Wednesday, 12 June 2013

The Relentless City

Fiction ~ novel
Published 1903
Approx. 100,000 words
(First read 12/06/2013)

I came to this one completely blind, with no idea what it was about or what to expect.  I'd put it in the 'romantic melodrama' category, though obviously, EFB being EFB, the melodrama is pretty low-key, and the romance is ... well, it's the EFB version of romance.  But this is too dismissive: there's actually a surprising amount of content in it.  What it contains is quite a lot of social commentary on life as it was led by the super-rich of England and the United States at the turn of the 20th century. 
Benson is particularly scathing about the latter, with their vulgarity, their lack of any kind of home-grown culture, their ostentation, and their relentless pursuit of wealth at any cost.  (The relentless city of the title is, presumably, New York, though little of the action actually takes place there.)  But their English counterparts scarcely fare much better: EFB's assassination of them is less blatant ~ and perhaps just a shade involuntary ~ but nonetheless he makes a very thorough job of depicting them as vacuous, shiftless, incredibly snobbish and complacent and, it has to be said, downright decadent
While the Americans career about at breakneck speed in their pursuit of amusement, the English merely drift about in their maze of country houses and croquet trying their utmost not to die of boredom.  Come to think of it, that's really the only content there is ~ but there's a goodly portion of it.  On the whole I think the Americans come out of it best in the final analysis: Mr & Mrs Palmer, and the charming villain Bilton are undoubtedly grotesques, but they are at least characters; Palmer fille is a failure for the usual EFB reason.  The main English characters, by contrast, are stock cardboard-cutout paragons of virtue and/or chinlessness, with the exception of Mrs Emsworth (who is, after all, an actress so understandably thespoid and wicked), and the minor character Judy who, unless I was reading it wrong, actually has a sense of humour.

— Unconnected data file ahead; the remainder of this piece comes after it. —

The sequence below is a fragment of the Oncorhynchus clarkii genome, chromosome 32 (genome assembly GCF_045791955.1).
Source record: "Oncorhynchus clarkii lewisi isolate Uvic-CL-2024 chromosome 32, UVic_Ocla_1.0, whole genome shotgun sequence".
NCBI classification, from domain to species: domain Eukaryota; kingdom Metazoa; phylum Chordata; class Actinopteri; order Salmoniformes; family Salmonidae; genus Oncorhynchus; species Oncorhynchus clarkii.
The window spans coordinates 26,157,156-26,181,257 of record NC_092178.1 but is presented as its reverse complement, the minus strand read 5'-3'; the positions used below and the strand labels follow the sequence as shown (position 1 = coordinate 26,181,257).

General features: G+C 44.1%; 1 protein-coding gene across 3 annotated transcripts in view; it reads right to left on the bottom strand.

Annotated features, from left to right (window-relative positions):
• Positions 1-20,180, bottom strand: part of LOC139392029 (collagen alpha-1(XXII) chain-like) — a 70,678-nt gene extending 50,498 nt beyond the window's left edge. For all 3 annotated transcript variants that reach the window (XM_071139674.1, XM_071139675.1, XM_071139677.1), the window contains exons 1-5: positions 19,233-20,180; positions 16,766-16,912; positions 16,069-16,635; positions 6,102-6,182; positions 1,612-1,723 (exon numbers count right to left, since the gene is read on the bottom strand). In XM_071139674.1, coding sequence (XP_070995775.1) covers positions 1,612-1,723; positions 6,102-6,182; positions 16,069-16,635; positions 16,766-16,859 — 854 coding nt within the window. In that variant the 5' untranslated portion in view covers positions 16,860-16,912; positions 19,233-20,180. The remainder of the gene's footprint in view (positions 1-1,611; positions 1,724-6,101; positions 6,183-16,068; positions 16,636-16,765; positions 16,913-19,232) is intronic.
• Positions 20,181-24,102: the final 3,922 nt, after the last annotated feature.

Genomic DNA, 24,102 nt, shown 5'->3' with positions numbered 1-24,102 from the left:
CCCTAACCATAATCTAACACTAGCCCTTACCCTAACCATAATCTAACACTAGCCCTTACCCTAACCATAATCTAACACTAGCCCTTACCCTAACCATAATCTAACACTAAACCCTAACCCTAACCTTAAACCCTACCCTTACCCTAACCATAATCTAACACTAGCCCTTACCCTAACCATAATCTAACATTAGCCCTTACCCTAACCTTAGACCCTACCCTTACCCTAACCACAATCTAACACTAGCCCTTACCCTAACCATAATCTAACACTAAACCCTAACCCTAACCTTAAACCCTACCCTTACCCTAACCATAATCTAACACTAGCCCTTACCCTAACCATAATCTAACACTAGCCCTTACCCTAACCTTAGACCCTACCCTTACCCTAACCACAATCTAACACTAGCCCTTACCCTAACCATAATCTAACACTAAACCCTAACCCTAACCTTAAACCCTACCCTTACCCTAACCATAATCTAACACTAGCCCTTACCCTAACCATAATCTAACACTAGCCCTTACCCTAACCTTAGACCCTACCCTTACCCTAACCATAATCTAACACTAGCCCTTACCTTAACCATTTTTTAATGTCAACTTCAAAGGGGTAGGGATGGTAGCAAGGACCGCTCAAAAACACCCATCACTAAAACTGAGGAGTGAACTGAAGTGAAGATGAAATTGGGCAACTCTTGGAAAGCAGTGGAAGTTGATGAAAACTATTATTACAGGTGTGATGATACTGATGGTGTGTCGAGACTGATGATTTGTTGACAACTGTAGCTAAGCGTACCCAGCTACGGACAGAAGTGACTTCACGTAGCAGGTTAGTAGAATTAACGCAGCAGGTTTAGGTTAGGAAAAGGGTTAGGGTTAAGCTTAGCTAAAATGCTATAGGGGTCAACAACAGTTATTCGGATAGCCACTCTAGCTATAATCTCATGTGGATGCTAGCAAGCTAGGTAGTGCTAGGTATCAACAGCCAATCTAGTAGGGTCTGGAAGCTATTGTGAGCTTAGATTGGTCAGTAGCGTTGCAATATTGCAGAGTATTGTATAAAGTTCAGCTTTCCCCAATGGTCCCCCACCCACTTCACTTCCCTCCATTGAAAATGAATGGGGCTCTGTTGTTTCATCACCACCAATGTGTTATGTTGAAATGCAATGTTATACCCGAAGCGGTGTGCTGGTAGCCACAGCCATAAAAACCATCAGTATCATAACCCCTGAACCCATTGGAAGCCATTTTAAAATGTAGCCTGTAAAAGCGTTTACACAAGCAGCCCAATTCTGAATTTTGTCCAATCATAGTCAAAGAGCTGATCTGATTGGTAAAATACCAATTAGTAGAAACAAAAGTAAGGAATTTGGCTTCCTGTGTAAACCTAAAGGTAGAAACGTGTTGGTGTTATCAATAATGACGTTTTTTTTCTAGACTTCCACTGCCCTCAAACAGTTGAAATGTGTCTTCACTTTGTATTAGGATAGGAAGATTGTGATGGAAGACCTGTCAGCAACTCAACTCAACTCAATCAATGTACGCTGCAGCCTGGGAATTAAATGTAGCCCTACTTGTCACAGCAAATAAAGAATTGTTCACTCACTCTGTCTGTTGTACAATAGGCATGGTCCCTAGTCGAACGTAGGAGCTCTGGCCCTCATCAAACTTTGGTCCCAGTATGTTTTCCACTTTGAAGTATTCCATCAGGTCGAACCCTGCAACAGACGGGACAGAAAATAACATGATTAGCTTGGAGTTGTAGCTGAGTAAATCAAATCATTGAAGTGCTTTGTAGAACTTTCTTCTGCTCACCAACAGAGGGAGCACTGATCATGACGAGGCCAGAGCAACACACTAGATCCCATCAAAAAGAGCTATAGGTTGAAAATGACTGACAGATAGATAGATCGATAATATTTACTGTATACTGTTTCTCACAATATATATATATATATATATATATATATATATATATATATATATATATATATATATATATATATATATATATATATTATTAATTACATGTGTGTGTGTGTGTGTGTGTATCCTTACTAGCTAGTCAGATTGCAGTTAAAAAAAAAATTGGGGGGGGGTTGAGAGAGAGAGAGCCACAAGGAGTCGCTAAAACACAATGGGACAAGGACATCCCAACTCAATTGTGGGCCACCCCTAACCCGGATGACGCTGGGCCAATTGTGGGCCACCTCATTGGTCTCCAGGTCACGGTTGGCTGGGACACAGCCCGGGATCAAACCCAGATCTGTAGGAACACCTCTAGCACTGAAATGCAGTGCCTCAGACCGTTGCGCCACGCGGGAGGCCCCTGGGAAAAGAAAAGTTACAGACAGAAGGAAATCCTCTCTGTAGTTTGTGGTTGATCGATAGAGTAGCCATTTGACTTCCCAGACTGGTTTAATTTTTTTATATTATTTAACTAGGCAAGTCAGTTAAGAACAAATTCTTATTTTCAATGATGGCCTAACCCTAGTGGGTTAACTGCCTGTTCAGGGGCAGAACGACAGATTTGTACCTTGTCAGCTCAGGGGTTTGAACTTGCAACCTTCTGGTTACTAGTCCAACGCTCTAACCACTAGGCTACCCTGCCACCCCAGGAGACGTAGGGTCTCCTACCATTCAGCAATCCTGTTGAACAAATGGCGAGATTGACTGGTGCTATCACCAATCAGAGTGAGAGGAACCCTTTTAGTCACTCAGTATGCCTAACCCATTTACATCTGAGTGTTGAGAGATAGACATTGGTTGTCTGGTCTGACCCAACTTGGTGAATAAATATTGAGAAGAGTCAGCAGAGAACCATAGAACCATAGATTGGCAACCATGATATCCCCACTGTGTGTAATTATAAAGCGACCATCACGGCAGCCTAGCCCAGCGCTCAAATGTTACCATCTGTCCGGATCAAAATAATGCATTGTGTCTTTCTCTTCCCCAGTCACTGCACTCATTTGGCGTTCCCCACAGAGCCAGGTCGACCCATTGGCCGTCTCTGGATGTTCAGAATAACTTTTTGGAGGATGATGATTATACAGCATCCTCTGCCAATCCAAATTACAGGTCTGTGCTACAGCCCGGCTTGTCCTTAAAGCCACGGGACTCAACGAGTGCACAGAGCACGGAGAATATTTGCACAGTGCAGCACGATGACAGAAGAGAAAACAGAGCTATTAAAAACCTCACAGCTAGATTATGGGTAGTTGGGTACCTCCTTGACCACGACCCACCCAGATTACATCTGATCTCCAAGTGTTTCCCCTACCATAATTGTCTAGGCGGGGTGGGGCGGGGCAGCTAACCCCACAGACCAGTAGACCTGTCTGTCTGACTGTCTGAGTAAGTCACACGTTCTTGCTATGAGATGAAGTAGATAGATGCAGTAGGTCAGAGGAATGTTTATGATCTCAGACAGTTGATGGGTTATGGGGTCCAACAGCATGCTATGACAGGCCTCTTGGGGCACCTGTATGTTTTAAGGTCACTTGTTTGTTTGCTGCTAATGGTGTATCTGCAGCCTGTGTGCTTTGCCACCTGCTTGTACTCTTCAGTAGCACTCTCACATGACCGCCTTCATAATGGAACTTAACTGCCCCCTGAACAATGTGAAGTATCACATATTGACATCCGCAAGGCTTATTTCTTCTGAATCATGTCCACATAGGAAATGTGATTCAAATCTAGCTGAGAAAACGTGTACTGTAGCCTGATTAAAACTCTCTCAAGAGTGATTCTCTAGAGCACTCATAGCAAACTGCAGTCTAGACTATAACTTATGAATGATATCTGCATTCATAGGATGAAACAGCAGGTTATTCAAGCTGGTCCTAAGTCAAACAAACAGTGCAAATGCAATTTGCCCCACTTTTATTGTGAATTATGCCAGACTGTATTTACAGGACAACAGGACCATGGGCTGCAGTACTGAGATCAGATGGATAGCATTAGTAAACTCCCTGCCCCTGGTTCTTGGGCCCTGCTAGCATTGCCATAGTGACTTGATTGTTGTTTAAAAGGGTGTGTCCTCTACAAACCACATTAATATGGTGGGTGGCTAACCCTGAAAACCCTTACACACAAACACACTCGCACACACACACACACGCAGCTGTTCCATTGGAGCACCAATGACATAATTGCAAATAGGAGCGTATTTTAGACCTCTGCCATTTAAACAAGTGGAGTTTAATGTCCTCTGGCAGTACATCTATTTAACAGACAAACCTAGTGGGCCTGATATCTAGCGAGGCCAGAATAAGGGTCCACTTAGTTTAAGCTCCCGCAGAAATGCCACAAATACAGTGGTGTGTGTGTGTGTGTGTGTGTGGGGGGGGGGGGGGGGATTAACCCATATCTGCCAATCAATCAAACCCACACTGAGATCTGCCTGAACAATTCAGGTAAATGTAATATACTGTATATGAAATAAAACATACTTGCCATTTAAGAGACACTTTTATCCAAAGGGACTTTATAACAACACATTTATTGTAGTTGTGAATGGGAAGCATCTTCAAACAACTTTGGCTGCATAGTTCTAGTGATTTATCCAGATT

Oh but the plot! ~ this, as always, is best left not too closely examined.  Suffice it to say here that The Relentless City contains what must surely be the silliest, flimsiest, and most inexplicably motiveless exercise in blackmail ever put to print.  Of course, this being E. F. Benson, the perpetrator (Bilton: American; well, blackmail is so un-British) receives his comeuppance for such a dastardly crime.  "Social ostracism, is it, Ewie?"  No, not that.  "Business failure, then?"  No, not that either.  "A crippling illness, maybe?"  No, but you're getting warmer.  Oh I'll just tell you, shall I? ~ the 'justice' handed out to the blackmailer is a horrible, violent, untimely death.
"Ah right ... okayyyy."
Verdict: Quite good fun, in a masochistic kind of way.  It's a lot less ploddy than the usual fare: hardly 'action-packed' but still with a fair bit of stuff happening.  And a bit of comedy.

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